"There are plenty of reasons to dismiss political blogs as trivial or ephemeral, with a depressingly low standard of debate." says this near-blog. "Take a randomn visit to Harry's Place, which supports the Euston Manifesto and is regarded as one of the more significant and respectable examples of political blogging. You may be lucky to find a thoughtful piece about world events. Or you may find a bit of puerile sniping at Ken Livingstone, Polly Toynbee or George Galloway (all right. some people do deserve puerile sniping)".
"Even if you found a thoughtful piece, click on the 'comments' link (especially if it shows there are more than about thirty comments), and you'll find that only a couple of the early responses involve to-the-point criticism. Indeed, you'll be lucky if you don't find the comments descending into point-scoring, ad hominem attacks, apparently irrelevant asides (usually referring to separate arguments elsewhere on the site) and a good deal of personal abuse. It is unlikely to make you want to get involved."
The Best Is Yet To Come
The above is a quote from an article in the current issue of "Democratic Socialism" by Bernard Hughes. It also, of course, appears on the site to which I supplied my initial link. The article is entitled "Return to Euston", but it is a fun read on blogging on top of its analysis of the Euston Manifesto.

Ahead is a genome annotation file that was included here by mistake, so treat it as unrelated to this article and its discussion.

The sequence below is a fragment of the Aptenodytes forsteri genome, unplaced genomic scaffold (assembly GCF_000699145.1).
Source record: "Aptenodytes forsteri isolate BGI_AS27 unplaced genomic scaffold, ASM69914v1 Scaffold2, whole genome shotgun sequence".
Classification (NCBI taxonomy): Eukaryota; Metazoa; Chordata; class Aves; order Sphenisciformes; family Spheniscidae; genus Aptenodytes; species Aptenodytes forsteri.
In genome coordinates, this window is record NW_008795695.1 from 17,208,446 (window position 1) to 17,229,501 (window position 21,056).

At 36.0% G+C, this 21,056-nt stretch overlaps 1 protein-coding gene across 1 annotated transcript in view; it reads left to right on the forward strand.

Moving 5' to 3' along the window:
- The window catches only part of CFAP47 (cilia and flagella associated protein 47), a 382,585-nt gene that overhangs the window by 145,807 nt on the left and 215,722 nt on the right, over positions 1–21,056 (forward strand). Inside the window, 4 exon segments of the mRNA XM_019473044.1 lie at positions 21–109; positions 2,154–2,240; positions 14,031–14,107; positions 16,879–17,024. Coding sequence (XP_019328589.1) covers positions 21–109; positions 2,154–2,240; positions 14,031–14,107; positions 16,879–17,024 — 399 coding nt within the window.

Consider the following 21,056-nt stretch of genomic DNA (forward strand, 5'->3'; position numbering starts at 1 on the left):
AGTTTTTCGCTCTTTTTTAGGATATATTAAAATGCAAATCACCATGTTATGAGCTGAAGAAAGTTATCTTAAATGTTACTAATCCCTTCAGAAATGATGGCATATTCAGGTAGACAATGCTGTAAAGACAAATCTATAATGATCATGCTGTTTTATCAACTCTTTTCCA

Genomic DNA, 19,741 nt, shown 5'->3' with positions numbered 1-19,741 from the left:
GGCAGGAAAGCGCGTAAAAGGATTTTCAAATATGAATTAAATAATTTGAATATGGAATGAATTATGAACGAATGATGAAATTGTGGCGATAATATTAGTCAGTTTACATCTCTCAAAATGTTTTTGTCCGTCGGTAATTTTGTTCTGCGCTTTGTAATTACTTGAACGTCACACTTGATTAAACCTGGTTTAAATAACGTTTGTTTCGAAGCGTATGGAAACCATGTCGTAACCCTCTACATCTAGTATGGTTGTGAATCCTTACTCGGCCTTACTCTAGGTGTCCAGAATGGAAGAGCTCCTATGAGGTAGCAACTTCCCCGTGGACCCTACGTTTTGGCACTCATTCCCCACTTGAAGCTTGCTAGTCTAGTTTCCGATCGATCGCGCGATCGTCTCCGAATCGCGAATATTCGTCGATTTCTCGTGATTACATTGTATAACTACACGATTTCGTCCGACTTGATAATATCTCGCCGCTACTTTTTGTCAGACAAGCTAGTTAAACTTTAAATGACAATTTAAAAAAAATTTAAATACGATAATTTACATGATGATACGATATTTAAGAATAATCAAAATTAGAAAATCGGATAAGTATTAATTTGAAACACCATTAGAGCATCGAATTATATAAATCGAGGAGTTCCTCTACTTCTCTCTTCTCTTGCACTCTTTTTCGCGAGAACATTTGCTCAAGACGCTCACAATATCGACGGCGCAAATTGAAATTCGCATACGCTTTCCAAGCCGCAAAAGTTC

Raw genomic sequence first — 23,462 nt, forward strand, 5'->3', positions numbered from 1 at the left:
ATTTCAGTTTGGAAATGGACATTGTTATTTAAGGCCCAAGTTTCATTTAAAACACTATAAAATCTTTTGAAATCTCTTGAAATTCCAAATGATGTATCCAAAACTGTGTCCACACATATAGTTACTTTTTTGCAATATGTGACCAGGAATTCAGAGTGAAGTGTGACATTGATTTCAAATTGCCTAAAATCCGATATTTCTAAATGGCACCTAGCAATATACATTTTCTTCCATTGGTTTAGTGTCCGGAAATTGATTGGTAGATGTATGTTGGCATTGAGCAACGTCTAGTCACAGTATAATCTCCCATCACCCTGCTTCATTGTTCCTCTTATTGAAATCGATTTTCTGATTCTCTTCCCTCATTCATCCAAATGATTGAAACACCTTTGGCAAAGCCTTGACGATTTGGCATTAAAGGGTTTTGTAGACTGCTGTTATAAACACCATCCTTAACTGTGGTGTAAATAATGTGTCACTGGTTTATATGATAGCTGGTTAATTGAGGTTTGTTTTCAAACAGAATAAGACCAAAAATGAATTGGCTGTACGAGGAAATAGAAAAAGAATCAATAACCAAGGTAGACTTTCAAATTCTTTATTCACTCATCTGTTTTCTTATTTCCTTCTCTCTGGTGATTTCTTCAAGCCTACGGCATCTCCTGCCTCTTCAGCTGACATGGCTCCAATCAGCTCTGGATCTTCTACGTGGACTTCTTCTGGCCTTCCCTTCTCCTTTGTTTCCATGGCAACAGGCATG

It supplies a great set of 44 mainly lefty links, so it has been placed straight into my "favorites" box. Whilst its "with-it" nature is shown in its definitions box on the "Decent Left", "Fisking", "Stoppers", "Muscular Liberals" and "Moonbat".
As a consequence of Bernard's strictures I will escue puerile sniping and stop calling the Crud the Crud. And I will no longer enter boxes crowded with more than 30 responses. (I must say that I soon noticed the point he makes.)
Why do I get involved in these things Bernard? Well it is easy after 18 years of bobbing up at down on the green benches in the Commons. At least I can now say what I want without having to catch someone's eye, even if I do receive less hits than past observations from those deserted green benches or from the even emptier press gallery.